World-renowned poet, writer, commentator, activist and educator Nikki Giovanni will be the university’s 2012 Commencement speaker. During the ceremony, she will be awarded an honorary degree, Doctor of Humane Letters.
Nikki Giovanni is University Distinguished Professor of English in the College of Liberal Arts and Human Sciences at Virginia Tech in Blacksburg, Va.
Shenandoah University announces world-renowned poet, writer, commentator, activist and educator Nikki Giovanni as the university’s 2012 Commencement speaker. During the ceremony, she will be awarded an honorary degree, Doctor of Humane Letters. Giovanni last visited Shenandoah in 1994, when she spoke on “The Responsibility to Dream.”
“We are so pleased and honored to have Ms. Giovanni serve as our speaker during this year’s Commencement ceremony,” said President Tracy Fitzsimmons. “Through her writing and her outreach, she is a shining example to our graduates. Witnessing an address from an individual of this magnitude will surely be an invaluable experience for all who attend our 2012 Commencement exercises.”
Shenandoah University’s May Commencement Ceremony will be held at 1:45 p.m. on Saturday, May 12, 2012 at the Smith Library Plaza, located on the main campus of Shenandoah University in Winchester, Va. The rain date for the ceremony will be Sunday, May 13, 2012 at 10 a.m.
According to Giovanni’s biography listed on Virginia Tech’s website, she is one of the most widely read American poets, Giovanni prides herself on being “a Black American, a daughter, a mother, a professor of English.” The author of some 30 books for both adults and children, Giovanni is a University Distinguished Professor at Virginia Tech in Blacksburg, Va.
She published her first book of poetry, “Black Feeling Black Talk,” in 1968, and within the next year published a second book, thus launching her career as a writer. Early in her career she was dubbed the “Princess of Black Poetry,” and over the course of more than three decades of publishing and lecturing she has come to be called both a “National Treasure” and, most recently, one of Oprah Winfrey’s 25 “Living Legends.”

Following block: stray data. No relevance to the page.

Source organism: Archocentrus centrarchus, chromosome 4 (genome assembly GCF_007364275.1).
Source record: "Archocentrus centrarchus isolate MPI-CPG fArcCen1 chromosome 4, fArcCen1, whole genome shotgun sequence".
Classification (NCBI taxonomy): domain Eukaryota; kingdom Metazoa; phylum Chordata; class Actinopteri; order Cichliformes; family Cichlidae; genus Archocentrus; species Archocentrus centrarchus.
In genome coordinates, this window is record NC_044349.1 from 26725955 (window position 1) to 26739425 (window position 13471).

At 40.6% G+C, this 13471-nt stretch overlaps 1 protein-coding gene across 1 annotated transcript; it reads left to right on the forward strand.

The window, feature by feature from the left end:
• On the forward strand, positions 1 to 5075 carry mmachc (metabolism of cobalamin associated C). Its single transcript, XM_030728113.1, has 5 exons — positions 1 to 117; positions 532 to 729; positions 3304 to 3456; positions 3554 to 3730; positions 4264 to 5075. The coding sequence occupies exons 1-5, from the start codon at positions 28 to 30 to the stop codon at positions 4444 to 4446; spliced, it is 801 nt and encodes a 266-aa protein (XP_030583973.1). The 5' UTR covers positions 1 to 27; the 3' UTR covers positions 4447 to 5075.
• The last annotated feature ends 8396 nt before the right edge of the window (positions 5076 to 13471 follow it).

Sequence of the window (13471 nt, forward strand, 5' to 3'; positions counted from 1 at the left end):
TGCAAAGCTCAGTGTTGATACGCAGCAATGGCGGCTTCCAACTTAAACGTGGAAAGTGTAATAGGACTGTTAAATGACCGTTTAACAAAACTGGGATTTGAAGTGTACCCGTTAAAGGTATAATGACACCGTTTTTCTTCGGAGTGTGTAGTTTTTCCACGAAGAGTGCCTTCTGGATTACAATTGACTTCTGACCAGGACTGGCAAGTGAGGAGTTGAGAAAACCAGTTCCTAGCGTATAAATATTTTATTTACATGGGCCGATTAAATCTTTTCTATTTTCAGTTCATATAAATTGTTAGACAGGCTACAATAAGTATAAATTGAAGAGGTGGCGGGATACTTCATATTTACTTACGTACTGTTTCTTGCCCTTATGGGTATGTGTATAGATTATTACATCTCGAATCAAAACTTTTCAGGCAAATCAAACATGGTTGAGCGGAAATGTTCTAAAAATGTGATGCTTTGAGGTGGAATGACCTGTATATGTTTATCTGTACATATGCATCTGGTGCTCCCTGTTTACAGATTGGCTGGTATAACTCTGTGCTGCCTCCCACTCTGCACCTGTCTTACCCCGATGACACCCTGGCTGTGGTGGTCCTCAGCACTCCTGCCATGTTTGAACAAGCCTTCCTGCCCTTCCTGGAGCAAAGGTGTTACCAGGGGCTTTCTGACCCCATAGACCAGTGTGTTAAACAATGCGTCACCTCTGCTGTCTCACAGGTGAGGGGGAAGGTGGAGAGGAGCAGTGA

Many of Giovanni’s books have received honors and awards:
- Her autobiography, “Gemini,” was a finalist for the National Book Award.
- “Love Poems,” “Blues: For All the Changes,” “Quilting the Black-Eyed Pea,” “Acolytes” and “Hip Hop Speaks to Children: A Celebration of Poetry with a Beat” were all honored with NAACP Image Awards.
- “Blues: For All the Changes reached” No. 4 on the Los Angeles Times Bestseller list, a rare achievement for a book of poems.
- Her children’s picture book, “Rosa,” about the civil rights legend Rosa Parks, became a Caldecott Honors Book, and Bryan Collier, the illustrator, was given the Coretta Scott King award for best illustration. “Rosa” also reached No. 3 on The New York Times Bestseller list.
Giovanni’s spoken word recordings have also achieved widespread recognition and honors. Her Nikki Giovanni Poetry Collection, on which she reads and talks about her poetry, was one of five finalists for a Grammy Award.
The recipient of some twenty-five honorary degrees, Giovanni has been named Woman of the Year by Mademoiselle Magazine, The Ladies Home Journal and Ebony Magazine. She was tapped for the Ohio Women’s Hall of Fame and named an Outstanding Woman of Tennessee. Giovanni has also received Governor’s Awards from both Tennessee and Virginia.
Giovanni was the first recipient of the Rosa L. Parks Woman of Courage Award, and she has also been awarded the Langston Hughes Medal for poetry. She is an honorary member of Delta Sigma Theta Sorority and has received Life Membership and Scroll from The National Council of Negro Women. A member of PEN, she was honored for her life and career by The History Makers. Black Enterprise named her a Women of Power Legacy Award winner for work that expands opportunities for other women of color.
Giovanni graduated with honors from Fisk University in 1968 and attended the University of Pennsylvania and Columbia University.